It’s National Coast Guard Day!

Celebrate Newport’s heroes with a trip to the Oregon Coast

The U.S. Coast Guard has been keeping locals and visitors safe in Newport since 1896, and August 4 is National Coast Guard Day!

For one-hundred and twenty-two years, Newport’s Yaquina Bay Coast Guard Station has been safeguarding the twenty-seven miles of coastline from Cape Perpetua to Spencer Creek. The Yaquina Bay Station’s primary mission is search and rescue and maritime law enforcement; they respond to more than 500 calls a year and are always at the ready to save lives. With over forty-five active duty servicemen and women, they are able to conduct motor lifeboat and helicopter search and rescue at a moment’s notice.

Although search and rescue missions are conducted everywhere from the rugged coastline to miles out into the open ocean, many life saving operations happen just outside of the Yaquina Bay Jetty in an area known simply as the bar. The Yaquina Bay bar is an invisible horizontal barrier, where the deep waters of the Pacific Ocean meet with the much shallower waters coming from the mouth of the Yaquina River causing extremely dangerous conditions for boats returning to the bay. During these conditions, most boating accidents on the bar are caused by capsizing, or when the boat overturns or is flipped over by large waves.

Thomas McAdams knows how dangerous the bar can be.  As a coxswain (the sailor in charge of steering a boat) during a 1957 rescue, McAdams saved four people who had capsized in the surf off Yaquina Bay, even jumping into the ocean as part of the lifesaving mission. During his 27 years of service in the Coast Guard, McAdams is credited with saving hundreds of lives, and received the title “champion lifesaver and lifeboat roller of the Pacific Coast.” Thomas McAdams retired from the Coast Guard in 1977, and although having been stationed up and down the Pacific Coast, he chose to stay in Newport. The motor lifeboat that McAdams used in the 1957 rescue, CG36503, was retired in 1970 and is displayed on the Coast Guard Yaquina Bay Station campus lawn just above the southwestern edge of Newport’s Historic Bayfront. National Coast Guard Day is an opportunity for Newport to honor Thomas McAdams and the men and women who follow in his footsteps to keep locals and visitors safe on land and at sea.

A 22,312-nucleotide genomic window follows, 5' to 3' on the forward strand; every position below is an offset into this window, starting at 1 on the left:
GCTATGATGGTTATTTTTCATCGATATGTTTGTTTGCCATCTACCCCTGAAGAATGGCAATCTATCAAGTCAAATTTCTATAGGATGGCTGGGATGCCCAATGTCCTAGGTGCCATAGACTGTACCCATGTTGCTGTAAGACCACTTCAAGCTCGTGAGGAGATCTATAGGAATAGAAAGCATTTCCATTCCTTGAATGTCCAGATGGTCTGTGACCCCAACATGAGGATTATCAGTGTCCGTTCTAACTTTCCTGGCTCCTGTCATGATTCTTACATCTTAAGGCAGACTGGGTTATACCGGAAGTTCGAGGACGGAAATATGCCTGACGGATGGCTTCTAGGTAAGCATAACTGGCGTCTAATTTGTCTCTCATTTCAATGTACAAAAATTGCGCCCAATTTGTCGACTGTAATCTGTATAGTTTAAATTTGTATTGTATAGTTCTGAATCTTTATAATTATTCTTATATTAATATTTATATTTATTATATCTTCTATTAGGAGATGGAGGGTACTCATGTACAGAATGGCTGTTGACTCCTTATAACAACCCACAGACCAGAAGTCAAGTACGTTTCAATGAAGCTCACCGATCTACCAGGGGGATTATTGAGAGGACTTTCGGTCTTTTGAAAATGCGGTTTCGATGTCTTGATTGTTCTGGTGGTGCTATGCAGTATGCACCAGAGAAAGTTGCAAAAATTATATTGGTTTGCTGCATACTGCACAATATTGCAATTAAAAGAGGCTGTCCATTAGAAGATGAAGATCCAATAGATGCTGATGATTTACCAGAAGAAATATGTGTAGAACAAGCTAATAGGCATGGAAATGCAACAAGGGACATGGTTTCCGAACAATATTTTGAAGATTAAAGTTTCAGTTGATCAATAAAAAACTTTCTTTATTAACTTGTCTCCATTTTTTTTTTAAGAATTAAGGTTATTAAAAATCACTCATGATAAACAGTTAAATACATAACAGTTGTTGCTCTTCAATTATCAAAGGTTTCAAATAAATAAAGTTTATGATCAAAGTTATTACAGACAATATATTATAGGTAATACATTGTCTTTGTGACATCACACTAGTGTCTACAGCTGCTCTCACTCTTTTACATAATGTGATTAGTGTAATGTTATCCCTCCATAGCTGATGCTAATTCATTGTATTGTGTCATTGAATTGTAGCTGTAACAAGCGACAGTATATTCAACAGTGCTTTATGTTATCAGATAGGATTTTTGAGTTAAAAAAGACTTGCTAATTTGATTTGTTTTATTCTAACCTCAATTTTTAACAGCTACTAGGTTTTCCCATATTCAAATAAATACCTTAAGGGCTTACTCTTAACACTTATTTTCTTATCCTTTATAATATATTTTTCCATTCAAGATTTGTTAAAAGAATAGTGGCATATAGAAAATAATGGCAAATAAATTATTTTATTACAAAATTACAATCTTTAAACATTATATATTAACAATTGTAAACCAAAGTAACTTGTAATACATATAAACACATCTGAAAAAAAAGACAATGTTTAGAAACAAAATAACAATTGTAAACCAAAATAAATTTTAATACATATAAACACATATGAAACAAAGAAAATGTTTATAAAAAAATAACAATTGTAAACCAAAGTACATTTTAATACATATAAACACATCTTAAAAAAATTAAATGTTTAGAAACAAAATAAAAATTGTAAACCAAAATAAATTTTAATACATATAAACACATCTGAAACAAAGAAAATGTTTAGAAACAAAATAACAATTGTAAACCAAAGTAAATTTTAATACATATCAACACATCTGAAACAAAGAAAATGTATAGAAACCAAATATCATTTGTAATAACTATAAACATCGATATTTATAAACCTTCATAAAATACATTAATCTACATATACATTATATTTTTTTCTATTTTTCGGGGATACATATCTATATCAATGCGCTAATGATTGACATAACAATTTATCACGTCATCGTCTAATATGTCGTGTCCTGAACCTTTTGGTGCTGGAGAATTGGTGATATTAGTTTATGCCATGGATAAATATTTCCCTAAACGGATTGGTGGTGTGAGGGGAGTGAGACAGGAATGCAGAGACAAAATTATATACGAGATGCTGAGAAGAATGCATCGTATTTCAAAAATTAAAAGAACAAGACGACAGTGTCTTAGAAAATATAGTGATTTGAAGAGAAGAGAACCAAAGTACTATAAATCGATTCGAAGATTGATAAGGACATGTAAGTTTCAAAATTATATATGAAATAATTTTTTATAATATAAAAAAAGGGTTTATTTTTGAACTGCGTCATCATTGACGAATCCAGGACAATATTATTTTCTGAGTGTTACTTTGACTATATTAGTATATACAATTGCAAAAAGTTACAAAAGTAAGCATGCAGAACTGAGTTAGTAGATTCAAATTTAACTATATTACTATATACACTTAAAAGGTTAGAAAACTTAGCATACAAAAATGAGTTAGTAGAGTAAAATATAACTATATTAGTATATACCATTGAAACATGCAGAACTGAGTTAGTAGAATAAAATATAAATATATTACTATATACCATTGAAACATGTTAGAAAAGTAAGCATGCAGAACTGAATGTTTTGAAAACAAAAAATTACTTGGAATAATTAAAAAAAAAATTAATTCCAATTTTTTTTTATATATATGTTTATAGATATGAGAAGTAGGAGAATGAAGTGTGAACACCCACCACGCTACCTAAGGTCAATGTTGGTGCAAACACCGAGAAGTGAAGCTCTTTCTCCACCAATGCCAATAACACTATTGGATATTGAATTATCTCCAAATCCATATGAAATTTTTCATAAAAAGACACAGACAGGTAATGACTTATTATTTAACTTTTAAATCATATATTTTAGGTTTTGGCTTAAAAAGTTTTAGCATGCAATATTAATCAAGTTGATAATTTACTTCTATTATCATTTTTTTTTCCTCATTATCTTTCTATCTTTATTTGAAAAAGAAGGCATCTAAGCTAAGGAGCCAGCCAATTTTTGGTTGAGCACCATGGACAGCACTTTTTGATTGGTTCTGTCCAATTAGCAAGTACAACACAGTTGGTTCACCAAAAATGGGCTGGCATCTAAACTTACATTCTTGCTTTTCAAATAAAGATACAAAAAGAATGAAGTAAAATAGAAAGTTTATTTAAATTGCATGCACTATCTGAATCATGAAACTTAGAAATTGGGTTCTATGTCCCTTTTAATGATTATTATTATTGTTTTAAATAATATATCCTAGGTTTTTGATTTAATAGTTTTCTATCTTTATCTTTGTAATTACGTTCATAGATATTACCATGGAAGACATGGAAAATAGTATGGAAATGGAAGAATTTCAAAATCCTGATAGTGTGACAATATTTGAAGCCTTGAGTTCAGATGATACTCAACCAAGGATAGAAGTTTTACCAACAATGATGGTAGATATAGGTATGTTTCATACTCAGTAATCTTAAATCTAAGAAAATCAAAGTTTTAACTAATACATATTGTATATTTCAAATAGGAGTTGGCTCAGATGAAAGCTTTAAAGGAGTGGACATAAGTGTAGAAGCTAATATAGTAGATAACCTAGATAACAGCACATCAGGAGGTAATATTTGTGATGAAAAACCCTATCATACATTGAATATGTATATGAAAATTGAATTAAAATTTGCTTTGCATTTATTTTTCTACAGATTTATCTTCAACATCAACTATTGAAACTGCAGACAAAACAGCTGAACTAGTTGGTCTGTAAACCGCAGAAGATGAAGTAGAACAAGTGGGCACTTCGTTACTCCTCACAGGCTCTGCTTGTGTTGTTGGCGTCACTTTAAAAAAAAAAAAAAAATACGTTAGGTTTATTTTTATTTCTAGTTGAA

Long before Newport was first settled as a town, The U.S. Coast Guard was originally called the Reserve Marine when it was created on August 4, 1790 to enforce the first U.S. maritime laws. The Guard was given its present name in 1915 when the Reserve Cutter Service was merged with the U.S. Life-Saving Service, providing the nation with a single service that would enforce maritime law and save lives at sea. The Coast Guard began maintaining national aids to navigation when it was given the U.S. Lighthouse Service in 1939, and took over merchant marine licensing and merchant vessel safety in 1946. In 1967, the Guard was transferred from the Treasury Department to the newly created Department of Transportation, and more recently, control of the Coast Guard was given to the U.S. Department of Homeland Security in 2003.

Plan a trip to Newport on National Coast Guard Day and help us honor the service of the heroes who strive to keep us safe from the potential dangers of the mighty Pacific Ocean.

Newport looks forward to welcoming you! Click here for more info on visiting Newport.